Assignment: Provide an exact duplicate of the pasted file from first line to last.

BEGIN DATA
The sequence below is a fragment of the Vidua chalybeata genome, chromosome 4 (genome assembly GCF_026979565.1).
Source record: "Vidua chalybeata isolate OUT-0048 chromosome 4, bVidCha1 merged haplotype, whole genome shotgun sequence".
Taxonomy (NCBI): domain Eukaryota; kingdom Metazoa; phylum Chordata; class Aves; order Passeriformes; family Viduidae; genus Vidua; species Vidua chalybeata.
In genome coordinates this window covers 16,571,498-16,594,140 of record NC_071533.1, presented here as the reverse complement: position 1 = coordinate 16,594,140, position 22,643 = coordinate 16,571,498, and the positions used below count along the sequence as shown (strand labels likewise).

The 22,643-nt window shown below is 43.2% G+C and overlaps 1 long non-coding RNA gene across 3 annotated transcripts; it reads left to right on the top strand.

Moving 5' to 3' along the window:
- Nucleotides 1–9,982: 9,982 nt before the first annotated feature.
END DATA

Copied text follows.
The sequence below is a fragment of the Vidua chalybeata genome, chromosome 4 (genome assembly GCF_026979565.1).
Source record: "Vidua chalybeata isolate OUT-0048 chromosome 4, bVidCha1 merged haplotype, whole genome shotgun sequence".
Taxonomy (NCBI): domain Eukaryota; kingdom Metazoa; phylum Chordata; class Aves; order Passeriformes; family Viduidae; genus Vidua; species Vidua chalybeata.
In genome coordinates this window covers 16,571,498-16,594,140 of record NC_071533.1, presented here as the reverse complement: position 1 = coordinate 16,594,140, position 22,643 = coordinate 16,571,498, and the positions used below count along the sequence as shown (strand labels likewise).

The 22,643-nt window shown below is 43.2% G+C and overlaps 1 long non-coding RNA gene across 3 annotated transcripts; it reads left to right on the top strand.

Moving 5' to 3' along the window:
- Nucleotides 1–9,982: 9,982 nt before the first annotated feature.